Discover Financial Services expects the new credit card industry regulations to lead to higher interest rates, more fees and fewer loans industrywide.

"There are many consumers that actually will not benefit," David Nelms, the Riverwoods, Ill., credit card company's chief executive, said in an interview last week after Discover released its second-quarter results. "Some of the unintended consequences are going to be difficult for customers."

President Obama on May 22 signed into law limits on credit card rate increases and penalty fees, as well as curbs on marketing.

Discover will not be hurt as much as some of its competitors, because it did not engage in some of the disputed practices, Nelms said. Still, the new rules will drive up average annual percentage rates on card loans and consumers may find it harder to get credit, he said.

"Most consumers have benefited enormously from risk-based pricing," Nelms said. "Those that kept their credit in good standing have had historically low credit card rates over the last 10 years. I see that unwinding."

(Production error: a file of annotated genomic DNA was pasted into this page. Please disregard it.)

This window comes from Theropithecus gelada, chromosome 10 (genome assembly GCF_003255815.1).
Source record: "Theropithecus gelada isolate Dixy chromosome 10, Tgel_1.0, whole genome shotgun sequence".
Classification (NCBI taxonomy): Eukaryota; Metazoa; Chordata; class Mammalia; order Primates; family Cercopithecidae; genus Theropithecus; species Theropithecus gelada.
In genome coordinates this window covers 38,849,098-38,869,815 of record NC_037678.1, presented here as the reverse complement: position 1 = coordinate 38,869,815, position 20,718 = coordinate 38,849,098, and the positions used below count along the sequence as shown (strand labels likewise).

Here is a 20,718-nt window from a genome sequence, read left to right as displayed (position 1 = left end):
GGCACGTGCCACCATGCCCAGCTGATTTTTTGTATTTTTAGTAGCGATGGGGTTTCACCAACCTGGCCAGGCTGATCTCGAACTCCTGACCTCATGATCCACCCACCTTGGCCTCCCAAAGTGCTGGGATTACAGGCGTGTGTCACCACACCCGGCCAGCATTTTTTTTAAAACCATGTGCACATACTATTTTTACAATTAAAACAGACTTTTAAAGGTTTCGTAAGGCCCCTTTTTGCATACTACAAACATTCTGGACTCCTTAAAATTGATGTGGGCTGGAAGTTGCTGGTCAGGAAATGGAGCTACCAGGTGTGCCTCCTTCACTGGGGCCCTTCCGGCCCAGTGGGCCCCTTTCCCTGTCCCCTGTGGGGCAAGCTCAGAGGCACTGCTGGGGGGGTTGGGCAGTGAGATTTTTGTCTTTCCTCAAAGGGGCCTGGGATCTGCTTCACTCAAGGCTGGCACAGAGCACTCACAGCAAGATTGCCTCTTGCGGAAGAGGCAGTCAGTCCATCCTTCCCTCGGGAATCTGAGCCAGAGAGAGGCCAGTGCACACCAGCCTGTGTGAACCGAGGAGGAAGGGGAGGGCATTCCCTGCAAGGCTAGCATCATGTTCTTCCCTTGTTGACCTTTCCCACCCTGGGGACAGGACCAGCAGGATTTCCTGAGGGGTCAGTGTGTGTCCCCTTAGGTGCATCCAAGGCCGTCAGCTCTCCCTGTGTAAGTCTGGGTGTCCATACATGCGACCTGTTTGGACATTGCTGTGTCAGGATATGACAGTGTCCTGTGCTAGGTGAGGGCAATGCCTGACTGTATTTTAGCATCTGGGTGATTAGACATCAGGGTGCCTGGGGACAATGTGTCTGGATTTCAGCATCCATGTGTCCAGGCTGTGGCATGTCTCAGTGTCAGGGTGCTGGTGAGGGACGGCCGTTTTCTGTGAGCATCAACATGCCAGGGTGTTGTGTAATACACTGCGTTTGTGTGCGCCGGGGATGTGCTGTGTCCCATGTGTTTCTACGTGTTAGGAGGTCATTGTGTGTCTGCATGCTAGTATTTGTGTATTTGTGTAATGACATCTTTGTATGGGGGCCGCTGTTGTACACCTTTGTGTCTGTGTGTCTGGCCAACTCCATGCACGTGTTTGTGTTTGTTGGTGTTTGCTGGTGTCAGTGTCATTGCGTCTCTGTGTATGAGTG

Nelms told analysts on a conference call that Discover plans to pull back "dramatically" on offers to transfer balances from competing cards at discounted rates, and that the discounts may not last longer than six months.

He also said that Discover will keep its cash-back rewards program and that it has no plans to impose an annual fee.

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